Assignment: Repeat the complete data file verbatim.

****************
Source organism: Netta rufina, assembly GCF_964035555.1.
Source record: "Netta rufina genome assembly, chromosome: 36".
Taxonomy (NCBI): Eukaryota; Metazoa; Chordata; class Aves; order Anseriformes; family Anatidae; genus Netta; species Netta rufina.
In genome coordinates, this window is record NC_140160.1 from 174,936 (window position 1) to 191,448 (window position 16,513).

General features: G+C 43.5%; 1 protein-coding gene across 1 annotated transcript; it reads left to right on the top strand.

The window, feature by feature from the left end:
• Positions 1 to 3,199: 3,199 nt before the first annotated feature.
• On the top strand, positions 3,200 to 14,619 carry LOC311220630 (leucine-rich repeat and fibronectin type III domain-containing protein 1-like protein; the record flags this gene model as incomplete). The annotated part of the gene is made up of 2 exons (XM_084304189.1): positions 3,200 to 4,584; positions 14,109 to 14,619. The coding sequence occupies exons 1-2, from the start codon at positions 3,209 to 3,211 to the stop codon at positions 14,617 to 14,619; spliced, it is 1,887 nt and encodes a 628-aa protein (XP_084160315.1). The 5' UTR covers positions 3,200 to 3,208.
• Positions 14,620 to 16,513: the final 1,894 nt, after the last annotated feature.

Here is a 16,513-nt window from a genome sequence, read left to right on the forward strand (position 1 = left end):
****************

Source organism: Netta rufina, assembly GCF_964035555.1.
Source record: "Netta rufina genome assembly, chromosome: 36".
Taxonomy (NCBI): Eukaryota; Metazoa; Chordata; class Aves; order Anseriformes; family Anatidae; genus Netta; species Netta rufina.
In genome coordinates, this window is record NC_140160.1 from 174,936 (window position 1) to 191,448 (window position 16,513).

General features: G+C 43.5%; 1 protein-coding gene across 1 annotated transcript; it reads left to right on the top strand.

The window, feature by feature from the left end:
• Positions 1 to 3,199: 3,199 nt before the first annotated feature.
• On the top strand, positions 3,200 to 14,619 carry LOC311220630 (leucine-rich repeat and fibronectin type III domain-containing protein 1-like protein; the record flags this gene model as incomplete). The annotated part of the gene is made up of 2 exons (XM_084304189.1): positions 3,200 to 4,584; positions 14,109 to 14,619. The coding sequence occupies exons 1-2, from the start codon at positions 3,209 to 3,211 to the stop codon at positions 14,617 to 14,619; spliced, it is 1,887 nt and encodes a 628-aa protein (XP_084160315.1). The 5' UTR covers positions 3,200 to 3,208.
• Positions 14,620 to 16,513: the final 1,894 nt, after the last annotated feature.

Here is a 16,513-nt window from a genome sequence, read left to right on the forward strand (position 1 = left end):